Stretching his hand across the counter to the weary man, Jerry said with a big smile on his face, “My name’s Jerry. What’s yours?”

Reluctantly, the man managed a half-grin, “Sam,” he whispered, “just Sam.” Sam grabbed his margarita and drank it down in one gulp. He passed the glass back to Jerry for a refill.

Jerry nodded his head, and began mixing Sam another margarita. Peering down at his watch, he could see that it was nearing closing time. “You know,” Jerry said with his back turned to Sam, “I used to be a very sad man a long time ago.” Hoping that this would spark Sam’s interest, he continued as he mixed Sam’s drink, “I used to have a beautiful young wife and three young boys who loved me very much,” he paused, and turned to hand Sam his margarita. Sam stirred the narrow straw in his drink and by now was wide-eyed, listening to Jerry’s story. Sam asked, “Well?”

Now leaning against the bar counter, Jerry wiped the ledge; then tucked his towel into the side of his apron. “Well,” he continued, “One day, my wife and kids were going to drive out to meet me after I got off of work for dinner at the local Quincy’s,” he stopped for a moment to think, “As usual, I was working longer hours than I should at the plant; but I had a quota to make and time meant money.”

Sam squinted, and took a swallow from his fresh margarita. Intent on hearing the rest of the story, he asked Jerry, “So what happened?”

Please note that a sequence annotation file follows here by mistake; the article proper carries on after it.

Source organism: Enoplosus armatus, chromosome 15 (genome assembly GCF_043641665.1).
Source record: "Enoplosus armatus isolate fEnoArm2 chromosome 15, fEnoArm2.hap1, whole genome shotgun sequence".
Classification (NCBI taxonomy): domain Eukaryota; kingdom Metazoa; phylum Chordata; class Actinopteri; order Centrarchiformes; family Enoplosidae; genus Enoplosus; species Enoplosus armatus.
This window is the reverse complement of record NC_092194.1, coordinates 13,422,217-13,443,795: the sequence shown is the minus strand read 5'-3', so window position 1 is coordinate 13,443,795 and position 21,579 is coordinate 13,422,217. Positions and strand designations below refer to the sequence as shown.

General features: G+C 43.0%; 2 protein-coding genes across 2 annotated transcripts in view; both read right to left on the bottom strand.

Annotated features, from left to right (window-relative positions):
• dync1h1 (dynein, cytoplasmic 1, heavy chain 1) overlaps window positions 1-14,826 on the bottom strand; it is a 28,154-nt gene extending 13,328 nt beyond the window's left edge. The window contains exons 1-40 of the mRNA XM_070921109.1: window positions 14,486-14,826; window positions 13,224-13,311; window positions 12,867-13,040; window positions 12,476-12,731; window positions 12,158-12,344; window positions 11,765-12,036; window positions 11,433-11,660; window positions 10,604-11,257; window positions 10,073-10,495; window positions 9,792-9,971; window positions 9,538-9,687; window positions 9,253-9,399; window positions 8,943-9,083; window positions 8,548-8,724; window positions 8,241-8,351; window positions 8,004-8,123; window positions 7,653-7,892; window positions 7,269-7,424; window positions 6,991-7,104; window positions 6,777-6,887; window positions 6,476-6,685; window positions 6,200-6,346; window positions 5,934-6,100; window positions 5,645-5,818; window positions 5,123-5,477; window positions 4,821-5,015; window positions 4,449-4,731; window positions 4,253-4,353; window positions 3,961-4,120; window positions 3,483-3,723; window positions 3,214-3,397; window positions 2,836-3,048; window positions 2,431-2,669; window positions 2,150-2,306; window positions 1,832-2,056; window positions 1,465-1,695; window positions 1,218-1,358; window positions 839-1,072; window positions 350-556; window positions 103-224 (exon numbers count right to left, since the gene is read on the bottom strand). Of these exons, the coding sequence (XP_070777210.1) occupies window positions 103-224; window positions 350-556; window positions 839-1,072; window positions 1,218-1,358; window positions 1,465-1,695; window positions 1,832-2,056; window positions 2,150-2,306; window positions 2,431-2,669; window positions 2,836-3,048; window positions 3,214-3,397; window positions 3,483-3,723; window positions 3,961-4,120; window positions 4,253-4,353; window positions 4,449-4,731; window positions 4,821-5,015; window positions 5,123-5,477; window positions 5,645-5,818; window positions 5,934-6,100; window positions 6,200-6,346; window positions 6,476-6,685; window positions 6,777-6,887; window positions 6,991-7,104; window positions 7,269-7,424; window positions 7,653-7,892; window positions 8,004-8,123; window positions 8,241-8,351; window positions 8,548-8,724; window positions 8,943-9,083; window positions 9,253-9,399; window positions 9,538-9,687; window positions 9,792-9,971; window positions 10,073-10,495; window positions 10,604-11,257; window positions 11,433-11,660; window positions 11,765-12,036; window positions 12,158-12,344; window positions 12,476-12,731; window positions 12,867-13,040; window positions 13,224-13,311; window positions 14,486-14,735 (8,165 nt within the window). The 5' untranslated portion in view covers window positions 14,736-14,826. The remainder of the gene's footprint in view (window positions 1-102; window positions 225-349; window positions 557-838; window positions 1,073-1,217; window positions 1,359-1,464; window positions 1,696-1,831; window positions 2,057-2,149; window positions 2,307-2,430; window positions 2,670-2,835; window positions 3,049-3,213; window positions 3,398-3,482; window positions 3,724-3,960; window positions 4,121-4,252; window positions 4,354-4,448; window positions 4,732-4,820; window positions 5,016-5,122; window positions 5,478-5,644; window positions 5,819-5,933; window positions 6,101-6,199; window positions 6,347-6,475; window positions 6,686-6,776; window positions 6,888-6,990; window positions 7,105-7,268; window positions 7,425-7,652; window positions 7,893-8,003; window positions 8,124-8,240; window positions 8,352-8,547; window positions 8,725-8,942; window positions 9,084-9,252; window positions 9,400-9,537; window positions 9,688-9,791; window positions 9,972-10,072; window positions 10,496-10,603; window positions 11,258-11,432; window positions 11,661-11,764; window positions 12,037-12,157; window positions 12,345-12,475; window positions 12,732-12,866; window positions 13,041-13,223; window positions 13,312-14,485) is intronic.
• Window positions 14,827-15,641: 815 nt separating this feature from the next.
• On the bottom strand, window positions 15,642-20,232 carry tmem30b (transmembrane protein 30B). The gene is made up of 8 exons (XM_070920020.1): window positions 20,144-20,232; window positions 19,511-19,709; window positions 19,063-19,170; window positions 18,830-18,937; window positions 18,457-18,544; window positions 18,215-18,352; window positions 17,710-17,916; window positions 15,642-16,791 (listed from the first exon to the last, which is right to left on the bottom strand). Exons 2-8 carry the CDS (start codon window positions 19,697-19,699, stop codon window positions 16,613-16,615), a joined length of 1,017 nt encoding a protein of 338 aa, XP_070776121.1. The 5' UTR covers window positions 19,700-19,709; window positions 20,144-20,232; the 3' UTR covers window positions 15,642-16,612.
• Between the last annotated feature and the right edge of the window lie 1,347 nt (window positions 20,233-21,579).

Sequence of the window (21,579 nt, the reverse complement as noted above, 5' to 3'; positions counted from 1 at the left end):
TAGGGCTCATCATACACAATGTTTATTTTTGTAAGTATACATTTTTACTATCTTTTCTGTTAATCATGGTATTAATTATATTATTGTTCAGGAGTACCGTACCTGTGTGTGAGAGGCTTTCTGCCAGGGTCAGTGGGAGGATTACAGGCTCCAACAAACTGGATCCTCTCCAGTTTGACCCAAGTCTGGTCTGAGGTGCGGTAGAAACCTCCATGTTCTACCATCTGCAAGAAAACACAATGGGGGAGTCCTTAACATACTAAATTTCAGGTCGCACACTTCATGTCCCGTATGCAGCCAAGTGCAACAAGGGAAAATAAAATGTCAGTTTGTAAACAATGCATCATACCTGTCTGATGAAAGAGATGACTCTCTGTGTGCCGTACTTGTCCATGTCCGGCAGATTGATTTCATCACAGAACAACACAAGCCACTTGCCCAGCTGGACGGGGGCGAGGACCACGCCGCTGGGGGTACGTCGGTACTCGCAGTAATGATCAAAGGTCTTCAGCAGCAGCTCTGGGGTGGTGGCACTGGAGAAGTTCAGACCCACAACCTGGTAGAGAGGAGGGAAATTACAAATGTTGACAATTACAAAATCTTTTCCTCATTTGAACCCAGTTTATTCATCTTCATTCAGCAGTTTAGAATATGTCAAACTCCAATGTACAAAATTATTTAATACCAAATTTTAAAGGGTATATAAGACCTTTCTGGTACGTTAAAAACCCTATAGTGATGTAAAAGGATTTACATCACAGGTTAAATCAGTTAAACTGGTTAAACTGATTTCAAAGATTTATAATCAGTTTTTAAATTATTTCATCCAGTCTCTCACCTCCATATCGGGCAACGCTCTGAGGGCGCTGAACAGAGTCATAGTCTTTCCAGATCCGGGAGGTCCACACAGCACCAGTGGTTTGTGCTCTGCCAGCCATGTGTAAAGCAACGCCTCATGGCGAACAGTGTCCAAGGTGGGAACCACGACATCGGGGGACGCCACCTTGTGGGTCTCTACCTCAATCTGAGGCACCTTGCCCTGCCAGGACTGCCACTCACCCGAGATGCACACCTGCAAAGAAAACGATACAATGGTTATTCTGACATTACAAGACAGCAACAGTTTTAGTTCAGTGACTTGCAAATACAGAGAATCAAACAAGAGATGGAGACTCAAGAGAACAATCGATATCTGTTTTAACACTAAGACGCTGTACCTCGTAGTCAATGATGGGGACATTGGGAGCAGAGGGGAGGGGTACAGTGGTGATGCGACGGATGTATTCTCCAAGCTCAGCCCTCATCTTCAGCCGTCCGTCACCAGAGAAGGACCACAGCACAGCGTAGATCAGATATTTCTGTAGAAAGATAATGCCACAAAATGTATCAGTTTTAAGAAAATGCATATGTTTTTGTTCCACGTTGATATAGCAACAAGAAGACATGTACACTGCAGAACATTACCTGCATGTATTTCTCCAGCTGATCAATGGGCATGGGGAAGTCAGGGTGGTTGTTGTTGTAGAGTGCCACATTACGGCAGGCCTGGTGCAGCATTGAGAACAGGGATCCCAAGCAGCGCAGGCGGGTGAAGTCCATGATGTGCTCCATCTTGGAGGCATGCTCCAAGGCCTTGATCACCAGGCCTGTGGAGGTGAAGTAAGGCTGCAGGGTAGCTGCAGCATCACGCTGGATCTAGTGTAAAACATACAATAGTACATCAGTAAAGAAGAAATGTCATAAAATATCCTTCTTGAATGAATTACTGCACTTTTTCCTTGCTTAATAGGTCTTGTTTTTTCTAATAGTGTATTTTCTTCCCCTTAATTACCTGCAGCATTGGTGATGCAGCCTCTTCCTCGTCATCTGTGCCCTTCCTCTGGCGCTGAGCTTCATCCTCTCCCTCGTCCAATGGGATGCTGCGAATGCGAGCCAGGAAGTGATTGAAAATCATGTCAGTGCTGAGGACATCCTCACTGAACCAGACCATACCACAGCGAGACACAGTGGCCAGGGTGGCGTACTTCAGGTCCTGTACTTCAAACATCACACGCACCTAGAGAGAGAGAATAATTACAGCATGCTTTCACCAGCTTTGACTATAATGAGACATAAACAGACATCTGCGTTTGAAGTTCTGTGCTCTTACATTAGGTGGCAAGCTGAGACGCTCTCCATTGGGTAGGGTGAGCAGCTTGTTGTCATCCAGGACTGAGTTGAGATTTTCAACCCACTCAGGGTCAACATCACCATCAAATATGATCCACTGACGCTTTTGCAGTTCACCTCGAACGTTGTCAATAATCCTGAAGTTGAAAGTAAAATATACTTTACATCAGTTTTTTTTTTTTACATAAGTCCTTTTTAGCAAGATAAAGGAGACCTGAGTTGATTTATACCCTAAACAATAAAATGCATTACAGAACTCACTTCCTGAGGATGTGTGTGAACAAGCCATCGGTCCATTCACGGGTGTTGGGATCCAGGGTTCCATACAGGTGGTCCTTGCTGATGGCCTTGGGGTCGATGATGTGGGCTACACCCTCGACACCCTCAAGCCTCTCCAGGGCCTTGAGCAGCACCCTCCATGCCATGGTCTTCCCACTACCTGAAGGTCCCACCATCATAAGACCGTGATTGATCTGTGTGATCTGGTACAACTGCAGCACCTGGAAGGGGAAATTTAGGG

Jerry continued, “I called my wife and told her to bypass the plant and meet me at eight o’clock in the evening at Quincy’s, which was two hours later than normal,” he paused and took and deep breath, “what happened next would change my life forever,” he added.

Sam took another sip of his margarita. Jerry started where he left off, “My beautiful Misty packed up the kids…” just then a tear rolled down Jerry’s cheek. Wiping the corner of his eye, he looked straight into Sam’s eyes and finished the story, “…and en route to Quincy’s, a drunk driver struck my wife’s car.”

Shaking his head, Sam wearily asked, “Did they make it?”

Jerry softly answered, “No.”

“What happened to the drunk driver?” asked Sam.

“I hated that drunk driver for a long time because he survived. I wanted to kill him with my bare hands. Every time I thought about that reckless maniac, I wanted him to feel the pain and sorrow that I felt,” Jerry continued, “I was a broken man.”